The Knox County Dog Warden and a group of Knox County officials have taken a series of measures, including weekly voluntary inspections, to remedy conditions at the “Pittie Paws” Dog Rescue in Eastern Knox County. Beginning on August 27, 2018, the Dog Warden, accompanied by representatives of the Ohio Department of Agriculture and the Knox County Health Department, inspected the property and gave the owners timelines to remedy several conditions they observed, beginning with poor ventilation of the dog kennels. John Carhart, Knox County Dog Warden, reported that he and his staff conducted a follow-up inspection on September 12, and the ventilation issues had been remedied to provide adequate air flow for the dogs.
The August 27 inspection also resulted in findings that will need to be addressed on a thirty-day timeframe, including lighting, damaged kennel panels, and mold. During the Dog Warden’s inspections, none of the dogs present appeared to be neglected or abused, although some dogs were underweight. During the visit to “Pittie Paws” on the 27th and following inspection visits, the owners voluntarily surrendered 14 dogs to the Dog Warden. Most of these were the underweight dogs. One of the dogs had to be euthanized after consultation with a veterinarian.
On August 27, the Dog Warden photographed and processed registration paperwork for all of the 59 dogs at the “Pittie Paws” facility.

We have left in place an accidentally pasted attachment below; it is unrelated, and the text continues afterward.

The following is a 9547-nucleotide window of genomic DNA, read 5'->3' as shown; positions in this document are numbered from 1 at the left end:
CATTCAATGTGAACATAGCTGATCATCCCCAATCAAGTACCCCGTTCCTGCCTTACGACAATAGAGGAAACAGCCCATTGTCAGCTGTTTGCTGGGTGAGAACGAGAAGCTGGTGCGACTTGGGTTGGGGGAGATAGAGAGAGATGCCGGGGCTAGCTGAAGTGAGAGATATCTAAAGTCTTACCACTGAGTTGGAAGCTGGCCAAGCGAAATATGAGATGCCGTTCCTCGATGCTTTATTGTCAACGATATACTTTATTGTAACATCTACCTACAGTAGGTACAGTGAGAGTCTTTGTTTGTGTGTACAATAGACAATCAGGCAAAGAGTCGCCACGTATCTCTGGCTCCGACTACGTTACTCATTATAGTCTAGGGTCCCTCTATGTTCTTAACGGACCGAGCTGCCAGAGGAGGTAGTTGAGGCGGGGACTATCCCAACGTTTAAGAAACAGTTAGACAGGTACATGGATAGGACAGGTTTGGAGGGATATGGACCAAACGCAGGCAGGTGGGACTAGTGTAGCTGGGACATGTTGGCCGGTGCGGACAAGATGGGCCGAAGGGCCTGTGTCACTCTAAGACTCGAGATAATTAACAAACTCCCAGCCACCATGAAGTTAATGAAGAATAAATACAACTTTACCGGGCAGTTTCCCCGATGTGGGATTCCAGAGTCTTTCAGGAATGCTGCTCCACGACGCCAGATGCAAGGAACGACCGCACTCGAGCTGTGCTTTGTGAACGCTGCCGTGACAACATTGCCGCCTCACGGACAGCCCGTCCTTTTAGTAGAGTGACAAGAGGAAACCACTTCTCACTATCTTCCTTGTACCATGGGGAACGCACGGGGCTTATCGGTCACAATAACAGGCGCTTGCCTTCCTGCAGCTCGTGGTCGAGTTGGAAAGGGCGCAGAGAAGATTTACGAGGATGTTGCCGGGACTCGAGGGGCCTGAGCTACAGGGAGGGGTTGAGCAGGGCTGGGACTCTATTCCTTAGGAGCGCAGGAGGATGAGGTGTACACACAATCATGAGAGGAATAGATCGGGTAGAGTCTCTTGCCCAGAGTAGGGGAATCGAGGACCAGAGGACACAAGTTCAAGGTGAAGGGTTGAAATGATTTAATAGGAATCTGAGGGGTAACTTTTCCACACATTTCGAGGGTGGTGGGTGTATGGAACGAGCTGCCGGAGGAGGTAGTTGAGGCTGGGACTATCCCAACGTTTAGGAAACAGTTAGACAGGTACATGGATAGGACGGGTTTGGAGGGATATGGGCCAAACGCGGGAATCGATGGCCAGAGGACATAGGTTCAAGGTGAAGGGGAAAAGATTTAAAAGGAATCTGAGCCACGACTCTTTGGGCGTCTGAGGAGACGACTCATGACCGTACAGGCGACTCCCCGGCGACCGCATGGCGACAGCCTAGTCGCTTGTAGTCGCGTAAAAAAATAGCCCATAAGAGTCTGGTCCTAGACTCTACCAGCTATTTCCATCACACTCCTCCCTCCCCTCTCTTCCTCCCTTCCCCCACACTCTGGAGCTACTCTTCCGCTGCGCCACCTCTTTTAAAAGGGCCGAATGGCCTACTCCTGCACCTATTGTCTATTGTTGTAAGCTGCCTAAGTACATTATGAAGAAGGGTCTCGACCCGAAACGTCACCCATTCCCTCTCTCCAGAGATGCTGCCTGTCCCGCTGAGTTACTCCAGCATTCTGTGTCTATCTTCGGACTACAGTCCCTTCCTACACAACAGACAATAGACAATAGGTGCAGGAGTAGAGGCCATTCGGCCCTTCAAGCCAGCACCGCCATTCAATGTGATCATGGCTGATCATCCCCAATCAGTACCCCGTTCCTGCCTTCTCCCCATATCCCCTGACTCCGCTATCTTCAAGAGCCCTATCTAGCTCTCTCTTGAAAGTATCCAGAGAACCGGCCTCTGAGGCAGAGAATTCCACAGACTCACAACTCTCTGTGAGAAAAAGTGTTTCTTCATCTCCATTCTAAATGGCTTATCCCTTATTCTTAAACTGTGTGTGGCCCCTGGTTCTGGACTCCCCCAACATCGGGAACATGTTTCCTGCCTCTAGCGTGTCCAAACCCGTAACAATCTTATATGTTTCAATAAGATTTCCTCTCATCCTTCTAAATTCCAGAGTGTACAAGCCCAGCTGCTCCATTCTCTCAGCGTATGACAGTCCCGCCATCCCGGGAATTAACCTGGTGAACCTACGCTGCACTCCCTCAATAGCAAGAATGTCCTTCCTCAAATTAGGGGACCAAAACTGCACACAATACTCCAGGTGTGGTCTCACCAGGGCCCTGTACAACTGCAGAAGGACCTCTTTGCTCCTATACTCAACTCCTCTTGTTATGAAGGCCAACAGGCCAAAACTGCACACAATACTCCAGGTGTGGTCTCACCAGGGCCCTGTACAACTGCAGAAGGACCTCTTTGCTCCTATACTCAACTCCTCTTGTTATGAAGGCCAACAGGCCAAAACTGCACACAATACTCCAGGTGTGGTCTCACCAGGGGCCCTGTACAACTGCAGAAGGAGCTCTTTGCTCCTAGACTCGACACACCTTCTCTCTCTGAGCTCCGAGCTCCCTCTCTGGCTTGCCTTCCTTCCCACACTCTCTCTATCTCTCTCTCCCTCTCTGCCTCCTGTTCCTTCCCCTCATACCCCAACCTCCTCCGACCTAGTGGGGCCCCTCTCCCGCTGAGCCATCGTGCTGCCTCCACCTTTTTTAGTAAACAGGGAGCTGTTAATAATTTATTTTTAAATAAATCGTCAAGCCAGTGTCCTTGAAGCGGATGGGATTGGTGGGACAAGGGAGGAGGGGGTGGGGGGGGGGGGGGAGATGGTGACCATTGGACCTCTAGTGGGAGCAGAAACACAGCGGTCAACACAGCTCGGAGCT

The Dog Warden continues to monitor the voluntary compliance of “Pittie Paws” and the condition of the dogs by weekly voluntary inspections. He has provided regular updates to the commissioners and prosecuting attorney on the conditions and the county is prepared to take legal action if the conditions violate Ohio’s animal cruelty laws. In the meantime, the Dog Warden is ready to accept more voluntary surrenders of dogs from the rescue. Based upon his investigation, Warden Carhart believes that as many as 20 of the dogs have bite histories or histories of aggression against people.
Knox County Prosecuting Attorney Chip McConville stated that Ohio animal cruelty laws require specific evidence for charges to be proved. “Ohio law requires evidence that animals are either actively, or by neglect, suffering needless pain because of lack of food, water, shelter or cruelty,” he said. “While the conditions at ‘Pittie Paws’ are not ones that most of us would want for our pets, the reports I have received from the Dog Warden do not rise to the legal definition of animal cruelty.”
The Knox County Commissioners, Health Department, and Prosecuting Attorney are monitoring the situation and meeting regularly with the Dog Warden.